25 May 2022

Painting of Dunkirk owned by Winston Churchill goes on public display at his former home Chartwell for first time following conservation

Icon member Sophie Reddington ACR and her team carried out the conservation work at the National Trust’s Royal Oak Foundation Conservation Studio at Knole in Kent


Winston Churchill’s first weeks in office as Prime Minister was marked by his famous wartime speech in which he declared, ‘we shall fight them on the beaches’ following the evacuation of Dunkirk in May-June 1940.

Now, following extensive conservation and intricate repair, a painting owned by Churchill that depicts that famous rescue of troops has gone on public display for the first time at his former home, Chartwell in Kent.

Carrying the Dunkirk painting to the Chartwell landing to be displayed, credit NT Images-Arnhel de Serra.jpg
© NT Images-Arnhel de Serra Carrying the Dunkirk painting to the Chartwell landing to be displayed


The oil on canvas painting by wartime artist Ernest Townsend shows some of the 300,000 soldiers evacuated safely from France following Nazi Germany’s invasion. It was gifted by the artist’s son to Churchill in 1947.

In the years after the war, with thousands of gifts being offered to Churchill from around the world, the sheer volume meant he could not accept them all. This was one of those where he replied that he would be ‘honoured to accept’.

The gift of the painting came at a significant point for Churchill and may have influenced his decision to accept it – it was during 1947-48 that he was writing about the Dunkirk operation for volume 2 of his book, History of the Second World War.


Painting half way through varnish removal, credit National Trust-Emma Schmuecker.jpg 1
© National Trust-Emma Schmuecker Painting half way through varnish removal


The painting (1457 x 1240 mm, 4 ft, 7in x 4ft) was originally delivered to Churchill at his London home but was then moved to Chartwell. It is hoped further research may uncover where it was originally hung at Chartwell, but at the time the inventory of contents was drawn up in 1965 after Churchill’s death, the painting was recorded as being in his studio in the garden.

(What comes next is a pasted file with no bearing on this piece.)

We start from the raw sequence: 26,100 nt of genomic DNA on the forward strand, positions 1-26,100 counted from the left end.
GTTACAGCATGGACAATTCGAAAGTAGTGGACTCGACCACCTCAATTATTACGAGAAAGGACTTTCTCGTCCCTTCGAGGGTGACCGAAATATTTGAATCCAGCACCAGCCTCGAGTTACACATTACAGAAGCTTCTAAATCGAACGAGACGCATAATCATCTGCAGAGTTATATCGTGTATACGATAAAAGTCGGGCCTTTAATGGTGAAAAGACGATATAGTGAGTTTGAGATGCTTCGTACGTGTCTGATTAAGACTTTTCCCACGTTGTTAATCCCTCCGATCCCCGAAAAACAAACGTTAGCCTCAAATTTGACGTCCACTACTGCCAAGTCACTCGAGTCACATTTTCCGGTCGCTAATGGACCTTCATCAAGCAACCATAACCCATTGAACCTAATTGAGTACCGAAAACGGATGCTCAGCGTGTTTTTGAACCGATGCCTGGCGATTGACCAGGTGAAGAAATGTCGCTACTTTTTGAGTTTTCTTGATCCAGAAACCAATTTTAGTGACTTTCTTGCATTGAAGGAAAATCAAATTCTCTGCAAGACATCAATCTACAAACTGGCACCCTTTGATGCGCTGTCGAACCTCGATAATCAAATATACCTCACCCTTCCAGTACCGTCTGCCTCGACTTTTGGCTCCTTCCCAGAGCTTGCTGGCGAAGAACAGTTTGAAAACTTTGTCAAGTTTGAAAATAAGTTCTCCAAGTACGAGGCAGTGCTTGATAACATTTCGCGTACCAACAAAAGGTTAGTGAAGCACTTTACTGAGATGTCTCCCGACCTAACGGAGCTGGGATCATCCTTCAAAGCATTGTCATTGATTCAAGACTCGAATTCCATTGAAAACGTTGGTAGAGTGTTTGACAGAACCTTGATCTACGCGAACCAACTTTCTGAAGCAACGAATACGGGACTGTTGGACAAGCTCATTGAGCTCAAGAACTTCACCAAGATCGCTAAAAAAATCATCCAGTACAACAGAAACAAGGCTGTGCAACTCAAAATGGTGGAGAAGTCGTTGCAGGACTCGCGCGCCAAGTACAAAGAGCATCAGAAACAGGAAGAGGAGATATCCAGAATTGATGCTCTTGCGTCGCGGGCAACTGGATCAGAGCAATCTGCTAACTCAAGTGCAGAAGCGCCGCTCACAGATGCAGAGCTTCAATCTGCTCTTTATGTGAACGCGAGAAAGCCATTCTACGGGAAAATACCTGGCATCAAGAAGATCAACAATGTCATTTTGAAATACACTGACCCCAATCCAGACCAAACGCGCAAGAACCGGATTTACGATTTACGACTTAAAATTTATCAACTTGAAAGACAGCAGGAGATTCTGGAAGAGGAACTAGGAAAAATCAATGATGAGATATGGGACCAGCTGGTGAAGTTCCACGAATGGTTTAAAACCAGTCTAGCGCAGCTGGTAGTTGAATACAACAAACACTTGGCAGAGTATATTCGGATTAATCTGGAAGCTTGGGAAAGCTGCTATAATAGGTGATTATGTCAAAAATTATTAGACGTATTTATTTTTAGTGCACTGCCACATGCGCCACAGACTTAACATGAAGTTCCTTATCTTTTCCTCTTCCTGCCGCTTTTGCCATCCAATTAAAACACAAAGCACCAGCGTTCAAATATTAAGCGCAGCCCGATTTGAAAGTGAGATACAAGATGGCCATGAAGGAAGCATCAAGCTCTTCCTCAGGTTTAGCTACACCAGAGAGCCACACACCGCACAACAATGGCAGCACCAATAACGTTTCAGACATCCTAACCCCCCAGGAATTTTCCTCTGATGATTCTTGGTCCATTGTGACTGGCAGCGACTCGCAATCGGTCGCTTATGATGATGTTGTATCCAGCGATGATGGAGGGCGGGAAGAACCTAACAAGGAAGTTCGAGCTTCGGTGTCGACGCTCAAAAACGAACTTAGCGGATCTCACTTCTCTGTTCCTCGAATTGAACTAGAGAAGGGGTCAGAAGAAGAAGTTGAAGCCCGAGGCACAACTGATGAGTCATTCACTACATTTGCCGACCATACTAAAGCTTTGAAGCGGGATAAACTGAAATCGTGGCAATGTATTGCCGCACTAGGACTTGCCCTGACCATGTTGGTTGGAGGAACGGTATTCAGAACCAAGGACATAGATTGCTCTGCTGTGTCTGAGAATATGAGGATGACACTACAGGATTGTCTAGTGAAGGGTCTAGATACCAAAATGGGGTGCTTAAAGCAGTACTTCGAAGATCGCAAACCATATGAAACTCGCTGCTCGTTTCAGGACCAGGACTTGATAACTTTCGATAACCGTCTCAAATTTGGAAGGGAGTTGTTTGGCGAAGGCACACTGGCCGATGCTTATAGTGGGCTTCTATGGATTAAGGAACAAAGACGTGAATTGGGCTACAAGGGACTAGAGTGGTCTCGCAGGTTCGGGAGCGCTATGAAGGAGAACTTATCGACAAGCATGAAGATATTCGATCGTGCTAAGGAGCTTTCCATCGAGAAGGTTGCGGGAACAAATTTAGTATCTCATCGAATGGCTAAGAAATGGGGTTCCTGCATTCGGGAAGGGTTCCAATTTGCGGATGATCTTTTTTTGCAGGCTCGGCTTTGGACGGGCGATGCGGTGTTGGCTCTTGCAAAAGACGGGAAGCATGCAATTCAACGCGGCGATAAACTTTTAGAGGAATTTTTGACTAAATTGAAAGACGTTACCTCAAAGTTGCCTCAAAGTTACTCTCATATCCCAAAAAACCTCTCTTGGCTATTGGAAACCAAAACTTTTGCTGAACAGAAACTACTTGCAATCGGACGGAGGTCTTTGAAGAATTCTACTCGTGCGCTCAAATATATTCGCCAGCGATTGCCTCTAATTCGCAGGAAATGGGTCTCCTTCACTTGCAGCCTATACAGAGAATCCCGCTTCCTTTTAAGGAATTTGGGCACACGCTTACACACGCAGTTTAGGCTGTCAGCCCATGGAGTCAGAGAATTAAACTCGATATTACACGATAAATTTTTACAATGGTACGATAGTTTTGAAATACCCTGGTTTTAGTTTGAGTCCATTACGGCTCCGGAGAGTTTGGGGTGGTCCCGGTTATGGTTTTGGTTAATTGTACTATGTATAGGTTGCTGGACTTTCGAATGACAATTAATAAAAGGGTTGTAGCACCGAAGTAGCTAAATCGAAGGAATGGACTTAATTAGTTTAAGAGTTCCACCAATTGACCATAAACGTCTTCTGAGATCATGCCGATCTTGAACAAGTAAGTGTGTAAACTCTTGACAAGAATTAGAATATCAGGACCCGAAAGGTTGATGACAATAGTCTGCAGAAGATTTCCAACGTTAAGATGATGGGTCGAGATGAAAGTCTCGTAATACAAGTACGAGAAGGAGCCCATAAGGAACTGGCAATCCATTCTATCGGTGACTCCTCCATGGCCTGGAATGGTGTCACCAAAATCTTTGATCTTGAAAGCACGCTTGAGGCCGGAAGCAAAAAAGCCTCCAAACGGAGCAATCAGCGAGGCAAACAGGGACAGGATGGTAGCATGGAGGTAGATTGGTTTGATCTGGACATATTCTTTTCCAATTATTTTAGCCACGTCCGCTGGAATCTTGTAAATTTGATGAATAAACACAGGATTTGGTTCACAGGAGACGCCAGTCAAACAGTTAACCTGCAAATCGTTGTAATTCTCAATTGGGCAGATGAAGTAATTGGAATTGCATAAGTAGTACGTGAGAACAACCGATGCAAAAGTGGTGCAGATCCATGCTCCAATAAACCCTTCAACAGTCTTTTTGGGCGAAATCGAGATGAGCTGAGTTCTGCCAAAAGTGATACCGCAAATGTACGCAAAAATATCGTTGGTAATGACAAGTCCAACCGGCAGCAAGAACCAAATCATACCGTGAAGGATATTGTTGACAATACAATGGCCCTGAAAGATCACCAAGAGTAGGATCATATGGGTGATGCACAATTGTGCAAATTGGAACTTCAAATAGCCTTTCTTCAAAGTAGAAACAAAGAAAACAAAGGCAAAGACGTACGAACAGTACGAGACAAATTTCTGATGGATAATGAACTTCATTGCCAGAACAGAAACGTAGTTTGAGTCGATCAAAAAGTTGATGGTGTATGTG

At some point during its life, the painting sustained a 10cm tear in the canvas and over the years the varnish had yellowed. Around 100 hours of cleaning and repairs have now been completed, borrowing a technique used for medical treatment of wounds, with the use of sutures to mend the tear.

The painting conservation was carried out at the National Trust’s Royal Oak Foundation Conservation Studio at Knole in Kent. 


Paintings Conservator Sophie Reddington commented

Sophie Reddington mending the tear, credit National Trust-Emma Schmuecker.jpeg
© National Trust-Emma Schmuecker Sophie Reddington mending the tear


The threads were re-woven with a surgical needle and then secured with adhesive – in a similar way to how wounds are treated with sutures. I was introduced to the technique a few years ago and am delighted by its success as a temporary fixing method.


It is also always hugely satisfying removing old varnish layers from paint surfaces when they have discoloured badly over time. Often paintings have lost their original colours and dimensional appearance. Removing aged varnish layers is like bringing a painting back to life and this painting looks transformed with its colors fresh and vibrant again.

Sophie Reddington cleaning the painting, 1, credit National Trust-Emma Schmuecker.jpeg
© National Trust-Emma Schmuecker Sophie Reddington cleaning the painting


The frame of the painting is a much earlier carved and gilded 18th century frame. It was probably selected by the artist, as it had been cut down and re-used for the painting, a not uncommon practice, but perhaps also a reflection of the austerity of the Second World War.

It was important to retain evidence of the frame’s changes and the history of its use, so after consolidating and making safe the existing surface, it was cleaned and toned, lifting the appearance and unifying the gilding.


The painting of Dunkirk is one of a number of ‘war art’ paintings in the collection at Chartwell which were formerly owned by the Churchills. It has been hung on Chartwell’s staircase landing, alongside a painting of an equally iconic moment in time - the work ‘Some of the Few’ by Roy Nockolds, which depicts Hawker Hurricanes flying as part of the Battle of Britain.


Chartwell’s curator Katherine Carter explained:

"Churchill’s ‘we shall fight them on the beaches’ speech has gone down in history among the greatest wartime orations. So, we are delighted that we have been able to conserve and finally display such an important symbol of his legacy at his former home.

It must have been poignant for him to be given this beautifully painted reminder of such a significant event of the Second World War, just at the time he was writing about Dunkirk for his history of the war a few years later." 


For further information and opening times visit www.nationaltrust.org.uk/chartwell